The Dark Tower: The Gunslinger (1982)

The Dark Tower series is unarguably Stephen King's magnum opus, spanning eight volumes and thousands of pages. Each book opens with the same introduction, 'On Being Nineteen (And A Few Other Things)', which gives the reader some insight into how the series came into being and discusses the motivations involved in continuing (and eventually completing) the series. Charmed by Tolkein's The Lord of the Rings - obviously the touchstone for a great many writers - the 19-year-old King understood enough to wait a while before he started work on his own epic, and here he makes much of the ambition and self-belief of youth, and the importance of writers allowing themselves the time to mature - essentially to let a story develop. It was only when he caught a screening of The Good, The Bad and The Ugly aged 22 that lightning struck: "I realised that what I wanted to write was a novel that contained Tolkein's sense of quest and magic but set against Leone's almost absurdly majestic Western backdrop." Later the same year (1970), King started work on The Gunslinger; it would be more than a decade before it was published in book form. Subsequent volumes appeared at irregular intervals, and the series slowly took shape.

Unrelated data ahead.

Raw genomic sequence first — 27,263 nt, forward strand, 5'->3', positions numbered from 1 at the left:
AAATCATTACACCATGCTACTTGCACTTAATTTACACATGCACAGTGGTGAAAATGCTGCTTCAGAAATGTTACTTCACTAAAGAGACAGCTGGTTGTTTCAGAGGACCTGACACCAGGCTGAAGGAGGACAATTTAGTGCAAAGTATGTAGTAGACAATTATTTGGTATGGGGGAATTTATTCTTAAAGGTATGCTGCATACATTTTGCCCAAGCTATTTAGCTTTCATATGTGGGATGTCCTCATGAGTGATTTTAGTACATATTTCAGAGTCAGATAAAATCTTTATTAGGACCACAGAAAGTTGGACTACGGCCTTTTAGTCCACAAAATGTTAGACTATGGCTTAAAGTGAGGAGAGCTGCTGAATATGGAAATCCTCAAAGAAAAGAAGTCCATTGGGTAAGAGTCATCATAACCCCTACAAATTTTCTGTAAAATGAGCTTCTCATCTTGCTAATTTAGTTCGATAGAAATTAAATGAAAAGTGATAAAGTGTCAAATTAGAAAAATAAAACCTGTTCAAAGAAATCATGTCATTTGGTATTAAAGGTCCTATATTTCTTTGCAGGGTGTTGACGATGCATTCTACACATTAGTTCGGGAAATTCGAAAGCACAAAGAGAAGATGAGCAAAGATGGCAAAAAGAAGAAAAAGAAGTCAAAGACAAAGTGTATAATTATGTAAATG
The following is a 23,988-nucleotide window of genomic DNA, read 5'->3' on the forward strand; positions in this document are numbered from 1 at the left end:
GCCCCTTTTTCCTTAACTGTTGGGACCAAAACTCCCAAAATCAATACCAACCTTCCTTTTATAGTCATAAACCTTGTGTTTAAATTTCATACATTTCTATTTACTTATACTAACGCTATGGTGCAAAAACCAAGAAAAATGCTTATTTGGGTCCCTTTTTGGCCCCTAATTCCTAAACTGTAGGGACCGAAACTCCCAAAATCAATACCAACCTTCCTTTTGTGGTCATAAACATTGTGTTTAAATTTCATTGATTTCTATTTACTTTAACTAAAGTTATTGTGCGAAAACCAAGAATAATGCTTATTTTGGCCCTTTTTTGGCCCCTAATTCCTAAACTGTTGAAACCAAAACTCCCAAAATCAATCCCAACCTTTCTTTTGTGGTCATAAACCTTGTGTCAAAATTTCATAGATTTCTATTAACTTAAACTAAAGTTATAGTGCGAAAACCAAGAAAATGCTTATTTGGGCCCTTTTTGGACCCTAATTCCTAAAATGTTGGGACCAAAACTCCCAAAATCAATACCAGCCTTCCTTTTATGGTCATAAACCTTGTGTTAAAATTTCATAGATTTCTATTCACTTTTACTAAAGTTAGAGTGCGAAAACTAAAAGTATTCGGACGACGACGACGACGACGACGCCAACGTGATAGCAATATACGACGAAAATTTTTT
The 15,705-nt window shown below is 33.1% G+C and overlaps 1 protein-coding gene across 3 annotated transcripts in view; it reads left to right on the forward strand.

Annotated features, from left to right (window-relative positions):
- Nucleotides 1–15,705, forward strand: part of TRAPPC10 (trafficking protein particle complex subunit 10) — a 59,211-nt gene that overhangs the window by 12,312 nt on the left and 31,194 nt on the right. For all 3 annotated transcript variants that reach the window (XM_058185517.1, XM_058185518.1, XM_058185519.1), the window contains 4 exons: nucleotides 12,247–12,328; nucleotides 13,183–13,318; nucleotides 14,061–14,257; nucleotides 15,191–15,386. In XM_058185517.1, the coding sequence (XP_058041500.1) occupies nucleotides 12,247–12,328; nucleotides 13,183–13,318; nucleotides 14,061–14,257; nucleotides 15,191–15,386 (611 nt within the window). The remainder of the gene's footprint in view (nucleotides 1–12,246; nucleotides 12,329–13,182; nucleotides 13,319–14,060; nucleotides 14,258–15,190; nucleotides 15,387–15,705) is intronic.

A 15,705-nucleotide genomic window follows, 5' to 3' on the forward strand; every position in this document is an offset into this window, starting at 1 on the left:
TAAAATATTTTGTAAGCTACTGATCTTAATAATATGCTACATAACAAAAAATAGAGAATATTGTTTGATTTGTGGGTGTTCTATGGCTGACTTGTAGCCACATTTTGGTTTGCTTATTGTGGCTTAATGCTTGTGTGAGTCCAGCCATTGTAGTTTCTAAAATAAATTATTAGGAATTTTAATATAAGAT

Of course, the trouble with writing a complicated, expansive story over many years is (as George R. R. Martin has also discovered) audience investment - people need to you finish; you have a responsibility to do so. King was finally prompted to complete the Dark Tower series after being struck and almost killed by a van in 1999 (as detailed in On Writing); his brush with death persuaded him to push aside all other projects in favour of delivering the final books to a desperate fanbase. At the same time, King began revising the first volume. As he explains in a foreword specific to the revised 2003 edition of The Gunslinger, he considers the series to be one long novel - and after multiple volumes and 33 years, "the beginning was out of sync with the ending". Thus, various false starts and continuity errors have now been removed from this "young man's book", a few new scenes have been inserted for clarification, and the authorial voice has been tightened up to match that of the later work. So, bearing all this in mind, how does the novel measure up?